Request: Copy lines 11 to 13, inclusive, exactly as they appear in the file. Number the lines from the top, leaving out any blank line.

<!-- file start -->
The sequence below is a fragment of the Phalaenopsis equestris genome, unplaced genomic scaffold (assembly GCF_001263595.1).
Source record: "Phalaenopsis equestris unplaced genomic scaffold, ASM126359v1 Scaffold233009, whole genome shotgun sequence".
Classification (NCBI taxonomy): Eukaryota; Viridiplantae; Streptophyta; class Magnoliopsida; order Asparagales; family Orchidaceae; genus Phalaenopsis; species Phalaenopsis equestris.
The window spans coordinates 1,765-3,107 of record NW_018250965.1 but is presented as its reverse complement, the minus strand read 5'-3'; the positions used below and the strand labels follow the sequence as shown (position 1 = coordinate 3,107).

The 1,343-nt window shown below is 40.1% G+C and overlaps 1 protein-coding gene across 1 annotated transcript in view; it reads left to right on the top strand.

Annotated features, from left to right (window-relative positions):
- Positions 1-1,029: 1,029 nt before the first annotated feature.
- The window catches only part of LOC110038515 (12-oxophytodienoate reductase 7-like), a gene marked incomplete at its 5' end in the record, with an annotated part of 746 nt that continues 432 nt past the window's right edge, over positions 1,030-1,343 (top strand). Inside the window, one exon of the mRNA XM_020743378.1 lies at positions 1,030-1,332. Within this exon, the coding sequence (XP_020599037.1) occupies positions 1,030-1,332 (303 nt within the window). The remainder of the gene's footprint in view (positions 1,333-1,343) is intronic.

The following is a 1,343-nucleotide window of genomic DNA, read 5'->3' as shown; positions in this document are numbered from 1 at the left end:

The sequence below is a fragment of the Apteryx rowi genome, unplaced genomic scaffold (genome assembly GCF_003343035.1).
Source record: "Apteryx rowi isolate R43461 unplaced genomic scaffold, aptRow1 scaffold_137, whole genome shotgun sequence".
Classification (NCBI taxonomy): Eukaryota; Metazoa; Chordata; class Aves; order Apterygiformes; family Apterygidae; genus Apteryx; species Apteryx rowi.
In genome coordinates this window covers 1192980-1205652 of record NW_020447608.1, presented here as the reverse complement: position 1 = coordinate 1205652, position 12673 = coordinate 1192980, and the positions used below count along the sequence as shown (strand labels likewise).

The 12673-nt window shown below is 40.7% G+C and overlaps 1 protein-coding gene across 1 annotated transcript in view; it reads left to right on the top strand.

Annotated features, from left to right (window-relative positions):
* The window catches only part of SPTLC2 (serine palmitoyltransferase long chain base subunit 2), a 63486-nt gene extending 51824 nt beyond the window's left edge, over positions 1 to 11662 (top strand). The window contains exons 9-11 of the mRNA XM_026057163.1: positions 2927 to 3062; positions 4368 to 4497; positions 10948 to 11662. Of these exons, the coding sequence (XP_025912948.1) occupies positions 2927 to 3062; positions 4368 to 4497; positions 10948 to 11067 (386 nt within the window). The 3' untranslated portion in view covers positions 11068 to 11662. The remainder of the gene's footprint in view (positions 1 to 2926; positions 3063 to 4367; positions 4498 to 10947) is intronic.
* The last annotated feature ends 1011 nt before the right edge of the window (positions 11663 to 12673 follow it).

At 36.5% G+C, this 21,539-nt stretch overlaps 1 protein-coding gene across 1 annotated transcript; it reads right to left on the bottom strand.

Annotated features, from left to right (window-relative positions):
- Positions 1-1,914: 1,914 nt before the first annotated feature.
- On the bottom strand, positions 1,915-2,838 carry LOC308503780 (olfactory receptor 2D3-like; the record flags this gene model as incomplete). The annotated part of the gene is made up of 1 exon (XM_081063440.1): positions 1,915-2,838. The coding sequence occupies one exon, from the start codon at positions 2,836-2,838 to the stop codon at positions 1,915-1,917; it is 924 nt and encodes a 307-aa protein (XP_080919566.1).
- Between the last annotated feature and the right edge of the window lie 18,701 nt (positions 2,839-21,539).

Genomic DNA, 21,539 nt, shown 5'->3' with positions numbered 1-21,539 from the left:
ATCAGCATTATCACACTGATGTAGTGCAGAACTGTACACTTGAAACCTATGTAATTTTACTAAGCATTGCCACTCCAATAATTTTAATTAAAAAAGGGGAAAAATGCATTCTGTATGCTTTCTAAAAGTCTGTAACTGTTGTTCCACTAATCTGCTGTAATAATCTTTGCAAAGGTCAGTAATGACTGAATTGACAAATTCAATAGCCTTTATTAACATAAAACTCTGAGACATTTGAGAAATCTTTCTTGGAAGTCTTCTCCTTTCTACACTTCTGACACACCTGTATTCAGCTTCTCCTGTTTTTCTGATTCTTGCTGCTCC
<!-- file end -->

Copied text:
Source record: "Apteryx rowi isolate R43461 unplaced genomic scaffold, aptRow1 scaffold_137, whole genome shotgun sequence".
Classification (NCBI taxonomy): Eukaryota; Metazoa; Chordata; class Aves; order Apterygiformes; family Apterygidae; genus Apteryx; species Apteryx rowi.
In genome coordinates this window covers 1192980-1205652 of record NW_020447608.1, presented here as the reverse complement: position 1 = coordinate 1205652, position 12673 = coordinate 1192980, and the positions used below count along the sequence as shown (strand labels likewise).